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Three-Phase Shunt Active Filter for Power Electronic Converters

Prabal Deb1, Shilpi Bhattacharya2, Sujit K. Biswas3 and S. Kar. Chowdhury3
  1. Assistant Professor, Department of Electrical Engg, Guru Nanak Institute of Technology, Kolkata India
  2. Assistant Professor, Department of Electrical Engg, RCC Institute of Information Technology, India
  3. Professor, Department of Electrical Engineering, Jadavpur University, Kolkata, India
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An electric supply system should invariably show ideal sinusoidal voltage and current signals at every consumer end. But in fact electric utilities hardly find such desirable conditions due to several factors. Use of wide variety of domestic and industrial equipments is one of the reasons. In order to improve the performance to cope up with technological advancements, modern semiconductor based converters are often used. These equipments are often referred to as Power Electronics loads. Solid state control of ac power using thyristors and other semiconductor switches is widely employed to feed controlled electric power to electric loads, such as adjustable speed drives, furnaces, computer power supplies, electrical transportation systems, electro domestic appliances etc. The objective of the paper is to study, simulate and design a shunt active power filter capable of compensating current harmonics generated at the supply side due to presence of such non-linear loads. The basic topology of the shunt active filter is a PWM controlled three-phase voltage source inverter bridge. A SCR or diode based rectifier is connected to the utility and the PWM controlled inverter generates specific current harmonics. These generated harmonics are injected into the source in phase opposition to the harmonics generated by the load. Thus harmonic cancellation takes place, so that these harmonics are not drawn from the source. In this paper, harmonic waveforms are generated in MATLAB software based on Fourier series of the ideal wave shapes created at the supply lines due to non-linear loads. A selection criterion for different components of the active filter has been made.


Shunt Active Power Filter, Harmonic Compensation, SCR Converter, THD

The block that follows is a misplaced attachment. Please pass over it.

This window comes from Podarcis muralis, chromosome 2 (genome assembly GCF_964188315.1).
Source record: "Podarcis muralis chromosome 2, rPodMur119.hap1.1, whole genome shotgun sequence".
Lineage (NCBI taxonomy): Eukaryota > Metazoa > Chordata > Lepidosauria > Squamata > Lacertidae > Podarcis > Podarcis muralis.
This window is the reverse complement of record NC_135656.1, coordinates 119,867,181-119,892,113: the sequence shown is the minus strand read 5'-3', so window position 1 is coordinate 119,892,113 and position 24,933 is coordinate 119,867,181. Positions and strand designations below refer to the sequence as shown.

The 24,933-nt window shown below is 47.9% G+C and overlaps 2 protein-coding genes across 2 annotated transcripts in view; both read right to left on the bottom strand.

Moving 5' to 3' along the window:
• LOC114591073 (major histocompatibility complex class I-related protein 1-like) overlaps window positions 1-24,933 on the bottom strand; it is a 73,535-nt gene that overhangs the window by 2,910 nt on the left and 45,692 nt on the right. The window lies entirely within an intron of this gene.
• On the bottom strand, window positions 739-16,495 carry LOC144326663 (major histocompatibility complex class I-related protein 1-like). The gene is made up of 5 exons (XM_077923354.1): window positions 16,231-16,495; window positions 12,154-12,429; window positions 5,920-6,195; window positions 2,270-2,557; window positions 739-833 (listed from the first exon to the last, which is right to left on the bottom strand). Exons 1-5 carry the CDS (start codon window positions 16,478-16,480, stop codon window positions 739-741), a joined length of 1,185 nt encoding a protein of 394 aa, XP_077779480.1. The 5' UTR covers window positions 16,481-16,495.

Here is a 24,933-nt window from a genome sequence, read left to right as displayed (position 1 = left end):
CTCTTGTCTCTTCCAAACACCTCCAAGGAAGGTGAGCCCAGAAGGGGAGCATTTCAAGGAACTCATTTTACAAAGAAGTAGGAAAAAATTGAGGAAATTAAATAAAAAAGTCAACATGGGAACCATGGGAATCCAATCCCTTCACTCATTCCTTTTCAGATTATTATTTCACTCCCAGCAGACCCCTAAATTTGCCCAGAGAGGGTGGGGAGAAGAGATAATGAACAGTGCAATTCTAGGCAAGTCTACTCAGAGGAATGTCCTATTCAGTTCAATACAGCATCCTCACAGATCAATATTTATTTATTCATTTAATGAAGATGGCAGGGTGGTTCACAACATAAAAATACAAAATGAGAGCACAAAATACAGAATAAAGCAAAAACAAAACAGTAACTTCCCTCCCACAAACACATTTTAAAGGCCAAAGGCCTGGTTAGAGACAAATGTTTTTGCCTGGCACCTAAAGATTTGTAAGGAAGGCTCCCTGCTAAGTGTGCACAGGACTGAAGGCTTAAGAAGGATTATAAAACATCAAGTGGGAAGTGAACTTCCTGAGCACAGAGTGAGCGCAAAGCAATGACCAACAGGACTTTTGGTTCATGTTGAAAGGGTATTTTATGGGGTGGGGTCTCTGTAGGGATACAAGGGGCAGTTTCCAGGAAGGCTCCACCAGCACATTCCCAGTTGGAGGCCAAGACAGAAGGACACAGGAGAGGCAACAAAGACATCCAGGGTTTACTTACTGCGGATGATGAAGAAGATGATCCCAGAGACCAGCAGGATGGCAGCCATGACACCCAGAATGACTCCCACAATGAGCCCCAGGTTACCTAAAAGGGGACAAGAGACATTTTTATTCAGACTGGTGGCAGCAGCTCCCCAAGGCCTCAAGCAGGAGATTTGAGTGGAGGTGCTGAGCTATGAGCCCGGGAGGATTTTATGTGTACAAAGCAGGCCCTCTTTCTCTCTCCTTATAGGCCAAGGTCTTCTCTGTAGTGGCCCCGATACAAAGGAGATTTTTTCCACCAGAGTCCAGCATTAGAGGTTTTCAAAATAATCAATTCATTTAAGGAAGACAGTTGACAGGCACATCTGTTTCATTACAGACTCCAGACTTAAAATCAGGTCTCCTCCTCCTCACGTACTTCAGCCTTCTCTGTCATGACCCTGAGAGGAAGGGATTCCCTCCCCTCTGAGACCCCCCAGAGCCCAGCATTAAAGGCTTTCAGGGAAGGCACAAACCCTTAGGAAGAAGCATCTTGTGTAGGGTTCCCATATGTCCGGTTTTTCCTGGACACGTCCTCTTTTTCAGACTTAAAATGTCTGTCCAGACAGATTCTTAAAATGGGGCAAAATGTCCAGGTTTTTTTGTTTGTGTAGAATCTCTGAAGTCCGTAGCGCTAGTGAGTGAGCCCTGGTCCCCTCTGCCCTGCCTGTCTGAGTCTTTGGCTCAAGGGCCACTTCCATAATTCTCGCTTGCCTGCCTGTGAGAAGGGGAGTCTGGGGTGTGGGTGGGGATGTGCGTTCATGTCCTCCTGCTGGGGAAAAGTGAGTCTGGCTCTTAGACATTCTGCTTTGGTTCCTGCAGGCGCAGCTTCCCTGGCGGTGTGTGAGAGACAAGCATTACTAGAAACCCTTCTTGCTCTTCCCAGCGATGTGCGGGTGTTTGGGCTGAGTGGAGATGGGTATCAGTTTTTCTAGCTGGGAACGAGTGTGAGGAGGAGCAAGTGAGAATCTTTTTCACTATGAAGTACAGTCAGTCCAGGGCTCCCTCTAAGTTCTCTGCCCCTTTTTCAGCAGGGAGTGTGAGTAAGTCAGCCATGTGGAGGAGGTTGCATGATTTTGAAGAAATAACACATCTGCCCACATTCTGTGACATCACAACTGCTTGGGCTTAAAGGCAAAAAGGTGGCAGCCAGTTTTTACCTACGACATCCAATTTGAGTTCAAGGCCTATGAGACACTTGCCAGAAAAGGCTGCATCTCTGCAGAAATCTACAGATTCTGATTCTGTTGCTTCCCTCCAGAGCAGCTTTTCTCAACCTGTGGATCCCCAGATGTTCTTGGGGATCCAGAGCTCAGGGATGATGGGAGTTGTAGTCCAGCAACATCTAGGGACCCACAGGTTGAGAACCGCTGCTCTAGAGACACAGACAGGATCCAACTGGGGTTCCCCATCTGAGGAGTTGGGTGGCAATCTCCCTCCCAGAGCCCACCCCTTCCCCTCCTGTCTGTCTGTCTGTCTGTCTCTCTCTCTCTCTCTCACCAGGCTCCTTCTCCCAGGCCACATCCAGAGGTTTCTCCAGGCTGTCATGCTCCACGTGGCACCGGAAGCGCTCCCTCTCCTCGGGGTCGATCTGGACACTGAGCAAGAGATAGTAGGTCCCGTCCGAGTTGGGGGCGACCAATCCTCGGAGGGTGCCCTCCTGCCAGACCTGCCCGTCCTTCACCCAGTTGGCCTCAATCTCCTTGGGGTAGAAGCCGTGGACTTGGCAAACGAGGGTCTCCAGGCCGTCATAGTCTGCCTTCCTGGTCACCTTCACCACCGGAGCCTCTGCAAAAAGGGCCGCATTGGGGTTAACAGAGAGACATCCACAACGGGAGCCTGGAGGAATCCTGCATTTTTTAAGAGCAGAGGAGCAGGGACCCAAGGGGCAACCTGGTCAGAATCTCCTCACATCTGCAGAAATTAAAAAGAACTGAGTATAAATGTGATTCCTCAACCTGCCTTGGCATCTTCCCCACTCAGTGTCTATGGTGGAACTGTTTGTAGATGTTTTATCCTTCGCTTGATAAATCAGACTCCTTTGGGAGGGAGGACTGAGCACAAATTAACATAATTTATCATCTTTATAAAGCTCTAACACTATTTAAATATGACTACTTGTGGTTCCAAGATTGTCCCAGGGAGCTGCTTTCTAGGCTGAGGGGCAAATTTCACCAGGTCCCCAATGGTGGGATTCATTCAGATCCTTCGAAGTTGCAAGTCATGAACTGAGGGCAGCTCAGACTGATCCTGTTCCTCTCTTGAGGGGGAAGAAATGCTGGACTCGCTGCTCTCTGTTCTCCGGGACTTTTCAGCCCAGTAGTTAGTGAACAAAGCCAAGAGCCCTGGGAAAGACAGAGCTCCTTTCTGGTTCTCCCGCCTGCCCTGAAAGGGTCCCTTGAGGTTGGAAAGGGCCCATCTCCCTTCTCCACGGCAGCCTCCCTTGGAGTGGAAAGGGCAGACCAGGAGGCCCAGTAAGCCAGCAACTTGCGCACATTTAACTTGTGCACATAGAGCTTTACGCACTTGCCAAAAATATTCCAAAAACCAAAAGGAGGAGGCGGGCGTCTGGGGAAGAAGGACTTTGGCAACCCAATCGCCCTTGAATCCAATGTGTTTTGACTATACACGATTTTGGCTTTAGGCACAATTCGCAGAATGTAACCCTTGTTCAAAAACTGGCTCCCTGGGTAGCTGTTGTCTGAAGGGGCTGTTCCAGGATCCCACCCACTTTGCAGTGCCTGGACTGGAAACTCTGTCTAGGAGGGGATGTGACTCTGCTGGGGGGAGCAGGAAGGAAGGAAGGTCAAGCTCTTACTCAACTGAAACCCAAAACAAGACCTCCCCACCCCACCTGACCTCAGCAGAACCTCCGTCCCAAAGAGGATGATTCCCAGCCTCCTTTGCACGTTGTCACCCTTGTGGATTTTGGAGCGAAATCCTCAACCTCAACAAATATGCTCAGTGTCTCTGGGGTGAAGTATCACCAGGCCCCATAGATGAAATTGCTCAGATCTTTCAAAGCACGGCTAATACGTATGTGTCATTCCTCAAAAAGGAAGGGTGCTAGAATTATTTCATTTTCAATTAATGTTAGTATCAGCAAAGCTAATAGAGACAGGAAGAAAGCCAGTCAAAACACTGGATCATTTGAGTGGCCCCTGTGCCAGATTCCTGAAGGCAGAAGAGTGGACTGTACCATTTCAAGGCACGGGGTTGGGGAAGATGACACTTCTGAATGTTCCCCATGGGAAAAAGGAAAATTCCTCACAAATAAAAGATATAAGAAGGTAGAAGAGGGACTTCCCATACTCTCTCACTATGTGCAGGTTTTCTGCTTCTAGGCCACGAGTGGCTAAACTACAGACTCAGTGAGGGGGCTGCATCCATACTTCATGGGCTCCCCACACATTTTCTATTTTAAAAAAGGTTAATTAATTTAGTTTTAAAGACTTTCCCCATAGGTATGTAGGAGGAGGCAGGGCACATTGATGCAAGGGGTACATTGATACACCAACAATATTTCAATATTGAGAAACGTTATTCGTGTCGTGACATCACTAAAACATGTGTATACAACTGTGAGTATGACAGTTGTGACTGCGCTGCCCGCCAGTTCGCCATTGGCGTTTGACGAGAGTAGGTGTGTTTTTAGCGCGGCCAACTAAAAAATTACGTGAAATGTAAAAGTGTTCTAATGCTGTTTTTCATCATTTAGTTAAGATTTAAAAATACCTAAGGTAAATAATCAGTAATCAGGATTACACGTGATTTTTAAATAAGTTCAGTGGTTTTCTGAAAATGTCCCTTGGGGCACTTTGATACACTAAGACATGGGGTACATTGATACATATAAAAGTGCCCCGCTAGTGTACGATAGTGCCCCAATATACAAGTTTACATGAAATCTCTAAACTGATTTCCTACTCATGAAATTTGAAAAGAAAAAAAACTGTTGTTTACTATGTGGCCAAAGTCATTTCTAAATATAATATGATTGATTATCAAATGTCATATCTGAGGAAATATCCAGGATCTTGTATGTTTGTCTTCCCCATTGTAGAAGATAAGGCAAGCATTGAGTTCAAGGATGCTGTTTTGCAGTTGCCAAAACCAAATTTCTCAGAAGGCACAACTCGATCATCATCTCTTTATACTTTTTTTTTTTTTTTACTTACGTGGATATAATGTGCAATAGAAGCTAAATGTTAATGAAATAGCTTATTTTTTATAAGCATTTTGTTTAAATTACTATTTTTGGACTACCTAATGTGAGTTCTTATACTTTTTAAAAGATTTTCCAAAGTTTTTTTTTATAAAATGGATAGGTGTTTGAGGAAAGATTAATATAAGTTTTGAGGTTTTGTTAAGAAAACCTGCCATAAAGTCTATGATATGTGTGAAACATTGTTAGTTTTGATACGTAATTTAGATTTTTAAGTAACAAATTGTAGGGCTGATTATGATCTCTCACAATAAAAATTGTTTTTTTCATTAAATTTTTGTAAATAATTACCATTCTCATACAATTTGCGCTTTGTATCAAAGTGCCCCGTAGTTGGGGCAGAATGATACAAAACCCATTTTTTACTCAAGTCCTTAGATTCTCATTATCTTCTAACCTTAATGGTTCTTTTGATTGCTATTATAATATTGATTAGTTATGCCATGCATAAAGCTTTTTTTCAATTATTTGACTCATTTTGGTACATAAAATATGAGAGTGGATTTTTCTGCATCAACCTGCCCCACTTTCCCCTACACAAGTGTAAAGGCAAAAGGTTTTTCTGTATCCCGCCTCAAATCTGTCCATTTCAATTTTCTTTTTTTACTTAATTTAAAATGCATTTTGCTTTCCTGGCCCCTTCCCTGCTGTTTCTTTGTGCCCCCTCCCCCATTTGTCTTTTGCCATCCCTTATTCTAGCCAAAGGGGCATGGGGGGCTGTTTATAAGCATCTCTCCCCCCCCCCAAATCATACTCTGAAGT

Ideally, an electricity supply should invariably show a perfectly sinusoidal voltage and current signals at every consumer end. But for numerous reasons, this ideal condition of utility is hardly available in reality. To cope with technological advancements and to enhance performance, modern semiconductor based rectifiers/converters are often used which are often referred to as Power Electronics loads. Thyristors and other semiconductor switches are widely employed in Solid state control of ac power to feed electric loads, such as adjustable speed drives, furnaces, computer power supplies, electrical transportation systems, electro domestic appliances etc where controlled electric power is essential. Not only that, such controllers are also used in HVDC systems and renewable electrical power generation. Those offer viable solutions to electric power control from a few watts to many megawatts, but on the other side the nonlinear characteristics of semiconductor converters added with operational functions of most power electronics circuits generate distorted current and voltage waveforms at source. In contrast with the conventional linear loads, power electronics loads draw a non sinusoidal current from a reasonably sinusoidal voltage. Harmonic distortion expresses the deviation of the voltage and current waveforms from sinusoidal depending of its topology and load to deliver. This harmonic distortion causes unfavorable performance of electric machines, telephone interference and increases risk of faults from overvoltage conditions developed on power factor correction capacitors connected to the same utility and many others. Earlier as conservative design of power equipments dominated the industry harmonics represented less of a problem where as in the recent past increasing use of nonlinear loads in industry is keeping harmonic distortion in distribution networks on the rise. The presence of power electronics related distorting elements in almost all major industrial loads is regarded by the power distribution organizations as the major cause of an alarming amount of harmonic distortion in electric power systems. The non sinusoidal current generated due to non-linear loads causes a corresponding non sinusoidal voltage drop on the line impedance, producing a distorted voltage. These loads are commonly referred to as “power system polluter” or “distorting sources “in relevant literatures. This situation has thrown a serious challenge to industry and utility engineers to pinpoint and to correct excessive harmonic waveform distortion levels on the waveforms because its steady increase happens to take place right at the time when the use of sensitive electronic equipment is on the rise. Thus it is quite evident that harmonic studies from the planning to the design stages of power utility and industrial installations will prove to be an effective way to keep the power networks and also the equipments under acceptable operating conditions and to anticipate potential problems with the installation or addition of nonlinear loads. Active Power Filter is an well defined solution to this utility distortion. The idea of active filter was introduced by Gyugyi et al [1] in 1976 .The term active filter is a generic one and is functional to a multitude of power electronic systems comprising power switching devices and other energy storage circuit elements, such as inductors and capacitors. Active power filters are basically used to recompense for the harmonics introduced into the power lines due to loads with non-linear characteristics. These are designed to implement the well established concept of injecting[1,6,7] the equal and opposite distortion current waveform to the power supply bus-bar system in order to enhance the power quality of the bus bar. The primary idea is to make the power supply current near sinusoidal, the measure of which is the total harmonic distortion. The lower the THD, the better is the shape of the synthesized sinusoidal current at the source. Since the basic configuration of the active filter involves a power switching circuit, a control strategy is a prerequisite for driving the power switch accordingly to generate the desired harmonic wave shape. Hence, keeping this in mind, two such methods can be used here to command the power switching circuit. One is the hysteresis control technique, where the error function is centered in a predefined hysteresis band. When the error tries to cross the upper or lower hysteresis limit, the controller makes an appropriate switching decision [3] to restrict the error within the prescribed band. The other method is the one in which the error is compared with a fixed high frequency triangular carrier signal. The intersection of these two waveforms determines the switching instants of the switching device. Though both the approaches have been widely used but the former suffers from a serious demerit of operating the switch at an unknown variable high frequency. In this work a fixed frequency control method has been followed. Basically, active power filters have been realized using two types of converters voltage source inverters (VSI) and current source inverter (CSI). Current fed pulse-width modulated inverter bridge structure is considered reliable but has higher losses and requires an inductor at the dc side. The other active power filter based on VSI has a self supporting dc voltage bus with a large dc capacitor. This converter topology [7] is well accepted as compared to the CSI version since it is lighter, cheaper and expandable to multilevel and multistep versions, to boost the operation with lower switching frequency. Also in high power applications capacitor is more suited than an inductor. Consequently, the active power filter considered here for simulation purpose is a three-leg current controlled voltage source converter. This forms the major power circuit shown in Fig.1, which is designed here using IGBT’s owing to their capability to operate at a relatively high power at high switching frequency. This paper presents the concept of creating a composite current waveform [2, 4] consisting of all the harmonic components for a definite load to compensate for the input current harmonics drawn by a SCR converter.